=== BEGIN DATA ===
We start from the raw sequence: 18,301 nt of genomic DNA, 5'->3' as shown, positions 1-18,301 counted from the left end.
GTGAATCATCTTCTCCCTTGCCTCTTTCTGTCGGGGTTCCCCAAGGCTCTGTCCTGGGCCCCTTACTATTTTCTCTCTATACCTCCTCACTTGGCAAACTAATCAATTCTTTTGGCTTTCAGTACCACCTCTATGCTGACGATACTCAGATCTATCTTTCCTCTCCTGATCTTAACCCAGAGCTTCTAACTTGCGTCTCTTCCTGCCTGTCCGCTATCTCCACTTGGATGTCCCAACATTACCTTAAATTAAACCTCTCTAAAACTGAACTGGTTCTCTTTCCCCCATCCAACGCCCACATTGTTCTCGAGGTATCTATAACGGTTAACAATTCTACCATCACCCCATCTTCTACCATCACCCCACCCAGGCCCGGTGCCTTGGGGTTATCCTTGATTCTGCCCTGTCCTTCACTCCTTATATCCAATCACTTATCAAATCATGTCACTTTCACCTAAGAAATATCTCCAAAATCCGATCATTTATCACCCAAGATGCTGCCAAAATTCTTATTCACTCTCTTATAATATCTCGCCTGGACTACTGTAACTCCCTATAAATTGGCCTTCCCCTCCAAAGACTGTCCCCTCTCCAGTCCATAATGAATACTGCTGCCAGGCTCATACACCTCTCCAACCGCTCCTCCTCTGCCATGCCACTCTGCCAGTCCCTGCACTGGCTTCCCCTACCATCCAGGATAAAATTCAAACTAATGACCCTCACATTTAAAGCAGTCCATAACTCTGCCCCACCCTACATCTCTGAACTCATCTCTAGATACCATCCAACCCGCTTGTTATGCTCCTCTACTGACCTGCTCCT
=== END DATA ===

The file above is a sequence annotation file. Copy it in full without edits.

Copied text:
We start from the raw sequence: 18,301 nt of genomic DNA, 5'->3' as shown, positions 1-18,301 counted from the left end.
GTGAATCATCTTCTCCCTTGCCTCTTTCTGTCGGGGTTCCCCAAGGCTCTGTCCTGGGCCCCTTACTATTTTCTCTCTATACCTCCTCACTTGGCAAACTAATCAATTCTTTTGGCTTTCAGTACCACCTCTATGCTGACGATACTCAGATCTATCTTTCCTCTCCTGATCTTAACCCAGAGCTTCTAACTTGCGTCTCTTCCTGCCTGTCCGCTATCTCCACTTGGATGTCCCAACATTACCTTAAATTAAACCTCTCTAAAACTGAACTGGTTCTCTTTCCCCCATCCAACGCCCACATTGTTCTCGAGGTATCTATAACGGTTAACAATTCTACCATCACCCCATCTTCTACCATCACCCCACCCAGGCCCGGTGCCTTGGGGTTATCCTTGATTCTGCCCTGTCCTTCACTCCTTATATCCAATCACTTATCAAATCATGTCACTTTCACCTAAGAAATATCTCCAAAATCCGATCATTTATCACCCAAGATGCTGCCAAAATTCTTATTCACTCTCTTATAATATCTCGCCTGGACTACTGTAACTCCCTATAAATTGGCCTTCCCCTCCAAAGACTGTCCCCTCTCCAGTCCATAATGAATACTGCTGCCAGGCTCATACACCTCTCCAACCGCTCCTCCTCTGCCATGCCACTCTGCCAGTCCCTGCACTGGCTTCCCCTACCATCCAGGATAAAATTCAAACTAATGACCCTCACATTTAAAGCAGTCCATAACTCTGCCCCACCCTACATCTCTGAACTCATCTCTAGATACCATCCAACCCGCTTGTTATGCTCCTCTACTGACCTGCTCCT